Daily Archives: October 3, 2010

Two Bad News And A Good One

A beautiful place for another piece of church bureaucracy

One never ceases to learn. Also, one never ceases to see how the faithful’s money are squandered and responsibility avoided by the Bishops.

The first bad news: believe it or not, there is a Commission of the Bishops’ Conferences of the European Community. I kid you not. It exists and it has the obligatory abbreviation (COMECE). It “organises” things. One foresees all too easily further delegations of responsibility from our bishops (“abortion legislation is a COMECE competence as it is a european phenomenon”) to this new conference-organising organ.

The second bad news: Christians are the most persecuted in the world, both in absolute and percentage terms. Roughly one-third of the planet’s inhabitants, but roughly three-quarters of the planet’s religiously persecuted are Christians. I’m sure that a detailed study about where the persecutions come from would also reveal some surprising facts. Or perhaps some unsurprising ones…

The good news: at least this new european absurdity organises something to try to put the problem at the attention of the West. But hey, wait a minute: without COMECE it would be the responsibility of the single Bishops’ Conference to move and actually it is responsibility of every single Bishop to tackle these issues out loud. Do they do it? No, they leave it to the COMECE (please forgive me: can’t be bothered to copy and paste the entire name again) to organise a conference. Gives one a beautiful excuse to shut up before and after – and even during – the conference.

So it’s three bad news after all…..

Mundabor

“Abiding Sorrow For Sin”: A CTS Vintage Booklet

Faith Of Our... Faber

From the inexhaustible, truly precious reservoir of traditional Catholic wisdom of Lux Occulta, a CTS booklet that is a bit different from the others I have mentioned.

The CTS Booklet Abiding Sorrow For Sin is an abridged version from an original work of Father Frederick William Faber, a notable Catholic convert of the XIX century famous among other things for being the founder of London’s Oratory and the author of Faith of Our Fathers.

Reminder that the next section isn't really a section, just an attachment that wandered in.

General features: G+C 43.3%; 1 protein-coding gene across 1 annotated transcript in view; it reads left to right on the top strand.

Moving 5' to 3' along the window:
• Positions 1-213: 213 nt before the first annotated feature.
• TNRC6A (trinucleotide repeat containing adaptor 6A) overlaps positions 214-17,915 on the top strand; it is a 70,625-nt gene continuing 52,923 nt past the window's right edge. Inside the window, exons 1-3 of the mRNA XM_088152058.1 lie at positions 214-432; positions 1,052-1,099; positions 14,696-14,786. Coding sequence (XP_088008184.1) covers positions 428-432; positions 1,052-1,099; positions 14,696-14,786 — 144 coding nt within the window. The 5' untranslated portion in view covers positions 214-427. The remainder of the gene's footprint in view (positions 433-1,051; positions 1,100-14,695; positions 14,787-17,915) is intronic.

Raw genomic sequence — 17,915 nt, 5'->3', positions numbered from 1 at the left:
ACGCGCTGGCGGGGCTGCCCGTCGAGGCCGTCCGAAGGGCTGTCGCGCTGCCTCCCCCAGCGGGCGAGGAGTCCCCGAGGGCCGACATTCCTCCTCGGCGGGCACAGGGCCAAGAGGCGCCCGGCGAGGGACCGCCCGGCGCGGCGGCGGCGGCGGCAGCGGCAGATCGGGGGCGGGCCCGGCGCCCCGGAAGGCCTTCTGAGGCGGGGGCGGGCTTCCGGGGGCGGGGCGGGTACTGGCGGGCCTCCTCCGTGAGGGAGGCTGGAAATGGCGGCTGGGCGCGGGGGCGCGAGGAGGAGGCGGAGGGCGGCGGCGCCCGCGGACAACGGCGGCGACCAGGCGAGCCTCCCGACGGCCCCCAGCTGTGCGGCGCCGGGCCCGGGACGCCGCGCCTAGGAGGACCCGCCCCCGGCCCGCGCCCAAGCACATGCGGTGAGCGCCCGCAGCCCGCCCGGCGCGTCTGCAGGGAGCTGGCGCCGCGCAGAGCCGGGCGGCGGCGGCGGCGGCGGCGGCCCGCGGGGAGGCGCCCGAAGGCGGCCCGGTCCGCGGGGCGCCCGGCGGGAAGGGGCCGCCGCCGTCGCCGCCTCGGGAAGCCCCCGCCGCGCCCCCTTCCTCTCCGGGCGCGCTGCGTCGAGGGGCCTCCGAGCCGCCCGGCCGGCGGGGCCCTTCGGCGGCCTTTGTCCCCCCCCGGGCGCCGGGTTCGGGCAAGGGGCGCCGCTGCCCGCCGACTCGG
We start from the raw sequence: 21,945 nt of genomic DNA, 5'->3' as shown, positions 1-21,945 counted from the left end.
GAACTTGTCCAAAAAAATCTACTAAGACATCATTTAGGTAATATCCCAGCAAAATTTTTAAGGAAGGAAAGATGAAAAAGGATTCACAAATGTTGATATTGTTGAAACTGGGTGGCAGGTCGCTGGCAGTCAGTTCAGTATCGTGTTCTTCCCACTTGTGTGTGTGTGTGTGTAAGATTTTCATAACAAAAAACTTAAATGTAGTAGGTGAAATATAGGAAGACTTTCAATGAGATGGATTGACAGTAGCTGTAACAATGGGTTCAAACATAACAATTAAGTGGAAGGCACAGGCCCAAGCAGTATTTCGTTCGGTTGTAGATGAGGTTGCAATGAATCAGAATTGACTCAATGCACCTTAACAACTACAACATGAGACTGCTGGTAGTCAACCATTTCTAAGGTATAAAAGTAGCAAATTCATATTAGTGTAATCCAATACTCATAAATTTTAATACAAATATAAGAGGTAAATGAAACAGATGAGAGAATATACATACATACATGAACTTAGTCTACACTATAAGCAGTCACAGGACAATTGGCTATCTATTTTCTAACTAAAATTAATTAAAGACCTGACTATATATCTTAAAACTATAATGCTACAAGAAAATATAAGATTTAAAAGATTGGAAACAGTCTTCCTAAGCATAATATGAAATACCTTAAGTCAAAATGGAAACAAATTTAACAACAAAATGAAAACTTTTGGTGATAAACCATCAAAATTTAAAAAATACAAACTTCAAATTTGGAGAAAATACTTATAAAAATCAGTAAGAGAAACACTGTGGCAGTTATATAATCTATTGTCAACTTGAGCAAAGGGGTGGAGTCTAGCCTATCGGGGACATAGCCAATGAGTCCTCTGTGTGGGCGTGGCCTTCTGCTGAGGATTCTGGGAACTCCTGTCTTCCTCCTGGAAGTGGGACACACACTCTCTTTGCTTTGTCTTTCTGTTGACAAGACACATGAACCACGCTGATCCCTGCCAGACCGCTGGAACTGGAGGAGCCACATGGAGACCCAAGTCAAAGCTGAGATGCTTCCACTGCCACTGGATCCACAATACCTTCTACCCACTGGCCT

Faber’s writing style is the one of his age and this booklet, though certainly accessible to everyone, is less easily readable – particularly for very young readers – than more modern CTS productions. Still, the author conveys his points with grace and persuasiveness and one understands how he could achieve spectacular conversions to Catholicism in his London years.

The main theme of the booklet is that true and lasting spiritual progress doesn’t have at its root a constant habit of prayer, or of penance, or of tranquil and ordered life deprived of stress. Whilst prayer and penance are certainly good, father Faber tries to understand how it was that he could observe people not lacking in either and still not able to, so to speak, jumpstart their spiritual life. Similarly, he observed that people whose life was blessed with absence of hectic did not show, as a rule, a tendency to be more advanced spiritually.

The key to spiritual advancement lies, according to father Faber, in abiding sorrow for sin. This abiding sorrow for sin doesn’t mean being permanently saddened at our and the human race’s sinfulness, but lies rather in the constant remembrance of our inherent weakness and sinfulness. Once acquired and exercised in the right way, this will become a habit of frequently reminding ourselves that we need forgiveness but at the same time constantly receive it, and the quiet knowledge of Jesus’ forgiveness being greater than our proclivity to sin will give us a constant sense of serenity and at the same time help us in our spiritual progress by gradually allow a “hate for sin” to grow in us. The message is simple and profound and whilst it will certainly already play an important part in the life of the one or other reader, there’ s no need to fear than anyone may read this booklet without drawing inspiration.

This booklet will require, perhaps, 15 minutes of attentive reading and the way his author presents his argument is not what we would expect today (he basically needs one-third of the work to make his main point, not very common in today’s instant information age); but taken with the right spirit and a bit of patience, this booklet will not fail to impress every reader above the age of thirteen or fourteen.

Mundabor

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